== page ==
• Contracts with Processors. Under the Act, a processor may only process consumer health data pursuant to a binding contract with the regulated entity or small business and in a manner consistent with the instructions set forth in the contract.30
  • Consumer Rights. The Act provides consumers with various rights similar to those available under state comprehensive privacy laws, state health information privacy laws, and HIPAA. Specifically, the Act provides consumers a right to (a) access their consumer health data, including to receive a list of all third parties and affiliates who receive their data; (b) withdraw consent to the collection or sharing of their health data; and (c) have their consumer health data deleted.31 Notably, if a consumer requests to have their consumer health data deleted, the regulated entity must also delete the data from archives and backups, and notify all "affiliates, processors, contractors, and other third parties," who must also honor the request.32
  • Security Measures. The Act requires that regulated entities and small businesses restrict access to consumer health data to only those employees, processors and contractors necessary to further the purposes for which the consumer provided consent or where necessary to provide the product or service.33 Regulated entities and small businesses must also "[e]stablish, implement, and maintain administrative, technical, and physical data security practices that, at a minimum, satisfy reasonable standard of care within the regulated entity's or the small business's industry to protect the confidentiality, integrity, and accessibility of consumer health data appropriate to the volume and nature of the consumer health data at issue."34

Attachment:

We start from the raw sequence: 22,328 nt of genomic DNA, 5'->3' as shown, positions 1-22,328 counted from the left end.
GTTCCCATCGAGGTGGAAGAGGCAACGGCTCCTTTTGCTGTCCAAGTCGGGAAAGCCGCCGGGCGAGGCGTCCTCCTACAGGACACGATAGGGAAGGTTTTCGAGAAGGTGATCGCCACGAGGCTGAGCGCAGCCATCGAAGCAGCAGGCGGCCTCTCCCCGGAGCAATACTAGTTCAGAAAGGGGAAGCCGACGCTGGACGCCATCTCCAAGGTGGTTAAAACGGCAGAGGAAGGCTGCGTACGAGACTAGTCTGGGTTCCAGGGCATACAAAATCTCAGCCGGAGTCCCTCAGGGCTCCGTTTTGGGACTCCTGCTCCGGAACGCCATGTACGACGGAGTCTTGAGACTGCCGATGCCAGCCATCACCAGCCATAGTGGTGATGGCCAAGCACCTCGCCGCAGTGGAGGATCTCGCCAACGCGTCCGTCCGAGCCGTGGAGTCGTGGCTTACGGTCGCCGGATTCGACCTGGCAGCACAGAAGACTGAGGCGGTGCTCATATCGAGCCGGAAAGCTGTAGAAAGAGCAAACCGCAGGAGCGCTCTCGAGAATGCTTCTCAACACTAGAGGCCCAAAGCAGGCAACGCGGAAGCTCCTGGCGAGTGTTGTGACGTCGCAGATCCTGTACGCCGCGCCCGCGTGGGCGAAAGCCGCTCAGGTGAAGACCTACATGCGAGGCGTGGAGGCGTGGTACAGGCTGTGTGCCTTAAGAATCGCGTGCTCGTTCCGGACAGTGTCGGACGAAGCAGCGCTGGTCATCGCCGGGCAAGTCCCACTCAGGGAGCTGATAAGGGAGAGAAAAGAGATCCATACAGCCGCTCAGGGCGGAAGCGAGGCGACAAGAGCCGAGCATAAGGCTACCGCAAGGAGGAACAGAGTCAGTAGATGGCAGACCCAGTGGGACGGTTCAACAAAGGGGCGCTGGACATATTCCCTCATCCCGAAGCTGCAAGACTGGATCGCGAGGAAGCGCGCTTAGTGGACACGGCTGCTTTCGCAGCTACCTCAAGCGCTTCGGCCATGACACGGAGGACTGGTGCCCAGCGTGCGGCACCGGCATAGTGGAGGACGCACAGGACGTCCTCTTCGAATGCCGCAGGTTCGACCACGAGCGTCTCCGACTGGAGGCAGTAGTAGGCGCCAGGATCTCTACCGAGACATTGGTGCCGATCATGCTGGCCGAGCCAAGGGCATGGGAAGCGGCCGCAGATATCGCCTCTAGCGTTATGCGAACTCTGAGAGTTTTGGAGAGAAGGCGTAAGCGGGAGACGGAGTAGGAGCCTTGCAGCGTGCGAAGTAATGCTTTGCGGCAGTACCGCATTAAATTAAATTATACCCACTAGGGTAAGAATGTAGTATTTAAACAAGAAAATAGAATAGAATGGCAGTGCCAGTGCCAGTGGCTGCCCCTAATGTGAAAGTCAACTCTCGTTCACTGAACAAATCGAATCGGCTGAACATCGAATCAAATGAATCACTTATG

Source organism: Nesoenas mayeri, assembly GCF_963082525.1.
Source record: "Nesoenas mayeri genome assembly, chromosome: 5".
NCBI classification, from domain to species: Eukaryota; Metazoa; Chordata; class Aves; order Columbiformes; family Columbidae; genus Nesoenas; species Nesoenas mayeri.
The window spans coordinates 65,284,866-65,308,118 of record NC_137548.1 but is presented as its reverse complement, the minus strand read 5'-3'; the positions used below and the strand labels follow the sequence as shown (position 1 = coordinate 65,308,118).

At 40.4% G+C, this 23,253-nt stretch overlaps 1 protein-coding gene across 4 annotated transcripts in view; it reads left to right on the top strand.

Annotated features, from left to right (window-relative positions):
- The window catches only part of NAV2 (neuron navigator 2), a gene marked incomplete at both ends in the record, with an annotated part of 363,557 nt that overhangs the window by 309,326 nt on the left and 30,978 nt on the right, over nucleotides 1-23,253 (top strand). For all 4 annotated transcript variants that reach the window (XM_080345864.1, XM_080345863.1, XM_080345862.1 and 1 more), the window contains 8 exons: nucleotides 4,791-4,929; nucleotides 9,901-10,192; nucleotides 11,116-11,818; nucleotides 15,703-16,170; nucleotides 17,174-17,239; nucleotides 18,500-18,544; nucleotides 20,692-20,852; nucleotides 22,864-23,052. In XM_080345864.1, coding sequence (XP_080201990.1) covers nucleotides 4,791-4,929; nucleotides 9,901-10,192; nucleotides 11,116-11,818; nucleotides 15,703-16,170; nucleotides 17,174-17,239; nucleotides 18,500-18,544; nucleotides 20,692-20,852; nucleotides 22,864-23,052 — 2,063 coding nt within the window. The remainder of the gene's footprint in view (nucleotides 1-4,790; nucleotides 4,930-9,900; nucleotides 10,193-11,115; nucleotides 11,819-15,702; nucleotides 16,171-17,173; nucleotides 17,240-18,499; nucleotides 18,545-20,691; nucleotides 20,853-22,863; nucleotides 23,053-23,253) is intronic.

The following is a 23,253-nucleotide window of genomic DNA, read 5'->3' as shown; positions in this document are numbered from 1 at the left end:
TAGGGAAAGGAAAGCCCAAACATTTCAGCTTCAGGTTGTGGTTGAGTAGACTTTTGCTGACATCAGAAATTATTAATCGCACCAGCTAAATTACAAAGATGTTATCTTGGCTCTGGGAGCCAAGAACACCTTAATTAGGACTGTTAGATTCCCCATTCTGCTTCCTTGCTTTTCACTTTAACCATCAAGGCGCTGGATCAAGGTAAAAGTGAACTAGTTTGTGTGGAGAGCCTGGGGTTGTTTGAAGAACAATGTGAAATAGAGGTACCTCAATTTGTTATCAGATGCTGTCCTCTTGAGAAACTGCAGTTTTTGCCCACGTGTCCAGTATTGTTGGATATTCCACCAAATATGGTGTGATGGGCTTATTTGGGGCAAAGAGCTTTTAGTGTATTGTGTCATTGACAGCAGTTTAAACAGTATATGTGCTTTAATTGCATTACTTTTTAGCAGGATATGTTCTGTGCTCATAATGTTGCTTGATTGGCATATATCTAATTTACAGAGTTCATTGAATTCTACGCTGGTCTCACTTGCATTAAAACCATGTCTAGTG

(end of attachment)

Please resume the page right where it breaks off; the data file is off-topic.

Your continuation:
Governmental Enforcement and Private Right of Action

The Washington State Attorney General may enforce violations through the state's Consumer Protection Act (CPA) and consumers have a private right of action to seek damages for violations of the law under the CPA.35 The Act also establishes a joint committee to review enforcement actions, and that will create a report about the impact and effectiveness of the Act's enforcement provisions.36

Looking Ahead: Action Items for Impacted Entities

The Act imposes significant compliance obligations on businesses that are within its scope. Businesses should evaluate whether they are a regulated entity and assess the extent to which they can leverage current compliance with existing privacy laws. Specifically, ahead of the compliance deadline, affected entities may want to:

  • Evaluate the extent to which any of the exemptions provided under the Act are relevant to the entity's operations.
  • Implement a compliant privacy policy and update related internal policies and procedures, as needed to support the privacy policy as well as to comply with the Act more generally.
  • Reassess privacy and security controls.
  • Assess and address the impact on agreements with processors.
  • Ensure that sufficient policies are in place to obtain and manage affirmative consent and valid authorizations, when appropriate.